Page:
International expansion is an ever-growing trend. This is due to the increasing scale of global markets and the associated financial and talent acquisition opportunities that come with them. However, it doesn’t come without risks.
In the World Economic Forum’s ‘Global Risk Report 2020’ they mention fiscal crises, unemployment and energy price shock as some of the biggest economic risks to organizations. So how can you prepare yourself? Here’s how to manage economic risk in international business.
- Deployment Timescales
- International Fiscal Crises
- The Changing Price of Utilities
- Budgetary Issues
- In-Country Compliance
- Staff Hire and Management
- Currency Risks
Timelines provide you with a framework. If you’re running over the timelines you’ve set for yourself (through no external issue) then you’ve got a problem with efficiency. If you’ve got a problem with efficiency, you’ll likely need to spend more as a result.
Your timescale needs to be consistent, structured and motivating for yourself and your colleagues. It should include key dates you can work to, but also offer room for maneuverability in case any obstacles arise.
The timescale should also align with your existing business processes, objectives and initiatives so that your workforce isn’t stretched too thin or focusing on the wrong thing at the wrong time.
International Fiscal Crises
Businesses in any region must anticipate or prepare for fiscal crises. These types of situations can hit anytime, anywhere, but are usually preceded by a number of warning signs. We all remember the 2008 financial crisis, the effect of which was felt around the world.
The WEF’s Global Risk Report mentions high international government debt and small amounts of fiscal stimulus in certain areas as causes for concern. This is especially pertinent to developing countries with limited infrastructure.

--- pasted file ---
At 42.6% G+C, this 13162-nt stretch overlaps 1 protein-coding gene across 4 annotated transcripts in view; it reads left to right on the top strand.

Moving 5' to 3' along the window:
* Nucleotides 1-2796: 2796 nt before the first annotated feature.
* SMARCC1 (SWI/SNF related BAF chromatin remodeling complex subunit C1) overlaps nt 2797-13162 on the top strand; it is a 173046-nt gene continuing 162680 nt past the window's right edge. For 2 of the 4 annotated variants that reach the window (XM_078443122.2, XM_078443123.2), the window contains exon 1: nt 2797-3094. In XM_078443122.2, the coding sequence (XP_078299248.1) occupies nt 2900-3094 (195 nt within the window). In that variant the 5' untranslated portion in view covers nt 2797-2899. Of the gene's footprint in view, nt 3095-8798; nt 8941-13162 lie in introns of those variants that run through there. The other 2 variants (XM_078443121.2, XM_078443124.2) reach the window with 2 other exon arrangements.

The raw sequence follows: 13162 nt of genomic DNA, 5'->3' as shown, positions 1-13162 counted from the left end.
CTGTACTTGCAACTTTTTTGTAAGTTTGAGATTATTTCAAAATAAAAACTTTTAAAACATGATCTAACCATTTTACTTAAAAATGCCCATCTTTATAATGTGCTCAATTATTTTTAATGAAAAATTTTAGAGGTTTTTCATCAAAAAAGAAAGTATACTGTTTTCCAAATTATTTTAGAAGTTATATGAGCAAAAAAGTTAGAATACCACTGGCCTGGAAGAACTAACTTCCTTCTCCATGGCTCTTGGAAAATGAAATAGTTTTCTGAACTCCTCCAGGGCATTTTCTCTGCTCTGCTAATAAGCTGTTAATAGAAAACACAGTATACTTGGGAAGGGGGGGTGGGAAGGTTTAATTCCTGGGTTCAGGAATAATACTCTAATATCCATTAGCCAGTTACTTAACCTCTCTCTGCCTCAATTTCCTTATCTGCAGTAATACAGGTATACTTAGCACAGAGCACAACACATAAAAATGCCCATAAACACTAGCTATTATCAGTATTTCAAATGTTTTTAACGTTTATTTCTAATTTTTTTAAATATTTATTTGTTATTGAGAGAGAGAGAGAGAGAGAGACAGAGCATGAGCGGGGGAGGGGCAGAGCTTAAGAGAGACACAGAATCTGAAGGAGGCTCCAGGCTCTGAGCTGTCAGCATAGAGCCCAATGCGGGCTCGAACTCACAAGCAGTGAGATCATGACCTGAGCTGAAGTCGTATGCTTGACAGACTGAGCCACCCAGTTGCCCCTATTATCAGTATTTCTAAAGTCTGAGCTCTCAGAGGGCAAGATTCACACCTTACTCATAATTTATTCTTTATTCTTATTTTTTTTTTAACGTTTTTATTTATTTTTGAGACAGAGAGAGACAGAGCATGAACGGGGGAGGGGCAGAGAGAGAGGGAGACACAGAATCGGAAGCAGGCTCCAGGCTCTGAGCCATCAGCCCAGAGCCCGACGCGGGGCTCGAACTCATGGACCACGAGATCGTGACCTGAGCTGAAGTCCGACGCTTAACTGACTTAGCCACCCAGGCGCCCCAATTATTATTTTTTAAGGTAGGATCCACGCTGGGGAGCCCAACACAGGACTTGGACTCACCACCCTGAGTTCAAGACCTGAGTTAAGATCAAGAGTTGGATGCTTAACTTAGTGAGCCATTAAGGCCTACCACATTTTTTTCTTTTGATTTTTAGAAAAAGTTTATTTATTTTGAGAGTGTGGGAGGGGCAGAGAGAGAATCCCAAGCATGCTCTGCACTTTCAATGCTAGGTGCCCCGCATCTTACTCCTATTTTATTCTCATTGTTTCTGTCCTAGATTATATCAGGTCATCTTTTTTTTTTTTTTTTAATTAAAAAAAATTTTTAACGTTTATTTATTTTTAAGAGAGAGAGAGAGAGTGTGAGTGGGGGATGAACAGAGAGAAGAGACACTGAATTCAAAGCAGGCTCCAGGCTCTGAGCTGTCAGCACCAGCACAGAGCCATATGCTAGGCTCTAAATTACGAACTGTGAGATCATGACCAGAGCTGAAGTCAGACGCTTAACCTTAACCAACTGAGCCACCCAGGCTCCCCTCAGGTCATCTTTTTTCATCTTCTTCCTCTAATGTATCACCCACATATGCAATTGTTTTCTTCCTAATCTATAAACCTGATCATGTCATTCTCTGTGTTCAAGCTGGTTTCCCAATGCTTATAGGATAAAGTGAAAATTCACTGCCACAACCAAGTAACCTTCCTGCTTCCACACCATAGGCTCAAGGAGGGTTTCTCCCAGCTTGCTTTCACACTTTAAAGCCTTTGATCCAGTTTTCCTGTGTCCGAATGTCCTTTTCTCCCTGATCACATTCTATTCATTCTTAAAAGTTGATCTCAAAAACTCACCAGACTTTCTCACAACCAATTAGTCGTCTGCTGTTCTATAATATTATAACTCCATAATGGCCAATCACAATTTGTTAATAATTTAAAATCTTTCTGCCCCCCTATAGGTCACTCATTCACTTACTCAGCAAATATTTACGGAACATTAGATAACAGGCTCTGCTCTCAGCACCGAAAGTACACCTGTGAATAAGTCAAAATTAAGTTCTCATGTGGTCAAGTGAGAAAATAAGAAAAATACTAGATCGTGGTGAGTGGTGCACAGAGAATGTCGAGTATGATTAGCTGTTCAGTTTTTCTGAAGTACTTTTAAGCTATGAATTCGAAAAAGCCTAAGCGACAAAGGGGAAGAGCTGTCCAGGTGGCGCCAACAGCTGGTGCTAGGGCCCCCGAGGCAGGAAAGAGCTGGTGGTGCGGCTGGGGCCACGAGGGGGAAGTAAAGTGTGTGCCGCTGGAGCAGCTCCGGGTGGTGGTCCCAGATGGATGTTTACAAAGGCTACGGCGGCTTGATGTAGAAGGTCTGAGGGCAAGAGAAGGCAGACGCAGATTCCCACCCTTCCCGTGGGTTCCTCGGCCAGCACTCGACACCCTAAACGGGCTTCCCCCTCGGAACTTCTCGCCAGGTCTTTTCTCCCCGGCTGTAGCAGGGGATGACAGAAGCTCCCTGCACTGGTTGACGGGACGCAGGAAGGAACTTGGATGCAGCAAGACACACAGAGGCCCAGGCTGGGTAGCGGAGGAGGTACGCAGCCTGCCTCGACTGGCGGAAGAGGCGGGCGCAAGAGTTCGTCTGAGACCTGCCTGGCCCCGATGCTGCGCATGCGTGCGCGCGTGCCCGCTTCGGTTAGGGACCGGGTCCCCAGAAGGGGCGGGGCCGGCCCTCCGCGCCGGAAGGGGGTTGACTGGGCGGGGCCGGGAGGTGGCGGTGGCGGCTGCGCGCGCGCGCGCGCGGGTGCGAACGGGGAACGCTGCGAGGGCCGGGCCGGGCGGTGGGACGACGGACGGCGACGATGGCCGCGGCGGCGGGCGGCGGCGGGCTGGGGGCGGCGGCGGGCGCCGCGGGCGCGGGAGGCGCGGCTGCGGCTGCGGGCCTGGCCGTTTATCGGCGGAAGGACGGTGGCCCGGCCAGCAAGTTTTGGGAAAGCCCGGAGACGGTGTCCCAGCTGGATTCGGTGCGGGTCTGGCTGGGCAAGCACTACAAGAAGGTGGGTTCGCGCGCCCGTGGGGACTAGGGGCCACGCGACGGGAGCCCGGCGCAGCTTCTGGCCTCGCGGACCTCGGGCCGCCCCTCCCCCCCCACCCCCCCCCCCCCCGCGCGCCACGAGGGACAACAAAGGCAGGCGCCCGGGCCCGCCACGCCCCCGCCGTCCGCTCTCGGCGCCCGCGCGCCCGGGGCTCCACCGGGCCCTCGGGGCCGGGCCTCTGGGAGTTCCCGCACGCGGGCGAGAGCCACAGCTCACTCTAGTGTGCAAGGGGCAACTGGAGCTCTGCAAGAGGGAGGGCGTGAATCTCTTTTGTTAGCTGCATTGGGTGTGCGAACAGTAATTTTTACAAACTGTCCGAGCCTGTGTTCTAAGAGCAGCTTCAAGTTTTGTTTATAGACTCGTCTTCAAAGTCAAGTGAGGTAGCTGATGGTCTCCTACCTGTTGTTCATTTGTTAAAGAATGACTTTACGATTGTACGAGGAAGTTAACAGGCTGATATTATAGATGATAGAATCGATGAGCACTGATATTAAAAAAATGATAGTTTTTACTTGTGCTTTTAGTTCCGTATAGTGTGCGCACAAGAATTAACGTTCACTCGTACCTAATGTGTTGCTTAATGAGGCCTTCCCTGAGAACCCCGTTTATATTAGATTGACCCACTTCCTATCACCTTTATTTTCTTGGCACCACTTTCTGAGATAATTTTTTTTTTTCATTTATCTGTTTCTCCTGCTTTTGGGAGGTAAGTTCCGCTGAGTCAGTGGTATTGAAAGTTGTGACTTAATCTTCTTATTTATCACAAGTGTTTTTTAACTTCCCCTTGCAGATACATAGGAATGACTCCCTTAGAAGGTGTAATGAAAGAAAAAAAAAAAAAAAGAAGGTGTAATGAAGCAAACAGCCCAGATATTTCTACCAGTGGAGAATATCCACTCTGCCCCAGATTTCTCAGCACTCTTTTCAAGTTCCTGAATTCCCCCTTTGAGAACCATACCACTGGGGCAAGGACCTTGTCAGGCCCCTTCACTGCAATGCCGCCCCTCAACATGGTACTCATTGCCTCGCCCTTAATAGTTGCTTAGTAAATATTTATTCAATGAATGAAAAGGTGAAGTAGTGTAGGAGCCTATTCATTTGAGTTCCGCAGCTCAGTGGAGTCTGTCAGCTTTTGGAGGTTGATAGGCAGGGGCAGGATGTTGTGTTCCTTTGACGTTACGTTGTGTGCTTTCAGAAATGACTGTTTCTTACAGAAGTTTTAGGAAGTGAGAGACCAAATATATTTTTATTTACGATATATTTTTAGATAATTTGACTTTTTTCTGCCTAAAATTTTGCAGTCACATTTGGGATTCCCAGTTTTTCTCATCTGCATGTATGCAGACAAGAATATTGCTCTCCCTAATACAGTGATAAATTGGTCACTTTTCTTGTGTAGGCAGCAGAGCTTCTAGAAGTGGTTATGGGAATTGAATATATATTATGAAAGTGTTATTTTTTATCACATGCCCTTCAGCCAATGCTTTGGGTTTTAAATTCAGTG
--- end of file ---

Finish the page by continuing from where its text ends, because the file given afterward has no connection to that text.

To help mitigate these risks, choose a territory for expansion with good infrastructure and a business-friendly government. While this won’t negate the possibility of an international fiscal crisis, working within a country that would employ financial incentives for businesses during crises helps. Take, for example, the UK’s response to the COVID-19 pandemic. When the country went into lockdown, the UK government agreed to pay 80% of the wages of employees that are eligible.
If there’s a crisis within a specific country that you’re operating within, make sure that you’ve drawn up a quick exit strategy, easing any associated losses you may encounter as you withdraw.
The Changing Price of Utilities
Every business needs energy and energy prices are different from country to country. For example, electricity prices per kilowatt-hour (kWh) were priced at $0.05 in Saudi Arabia. In contrast, in Bermuda, the price was $0.39 per kWh.
While they may represent a small part of your overheads, you must still anticipate how energy prices can increase over time. They especially affect manufacturing companies and businesses that use a lot of processing power.
There’s also the growing shift to renewably-sourced energy that businesses have to be aware of. It’s not only increasingly attractive to customers and investors, the trend is that renewables are getting cheaper. According to Consumer Affairs, electricity generated by fossil fuels costs between 5 and 17 cents per kWh, whereas that which is generated from solar costs between 3 and 6 cents per kWh.
Your budget needs to account for everything. Plan for eventualities such as currency conversions and the verification of import and export payments, amongst other things.
You must determine the relative costs of expansion before committing to anything in writing. For example, these costs can be made up of:
- Vehicle, transport or travel costs.
- Staff recruitment and training.
- Researching and scouting overseas markets.
- Any hardware or software that needs to be locally sourced.
- Networking-related costs.
- Translation services.
- International supply chain.
- General costs, such as salaries and utilities.
Financial ability and preparedness also accounts for practices like the awareness of corporate regulations, tax compliance and sales reporting - it’s not just how financially able you are to expand.
Having a suitable and well developed budget is a great way of managing economic risk during international expansion as it gives you healthy financial ranges to stay within.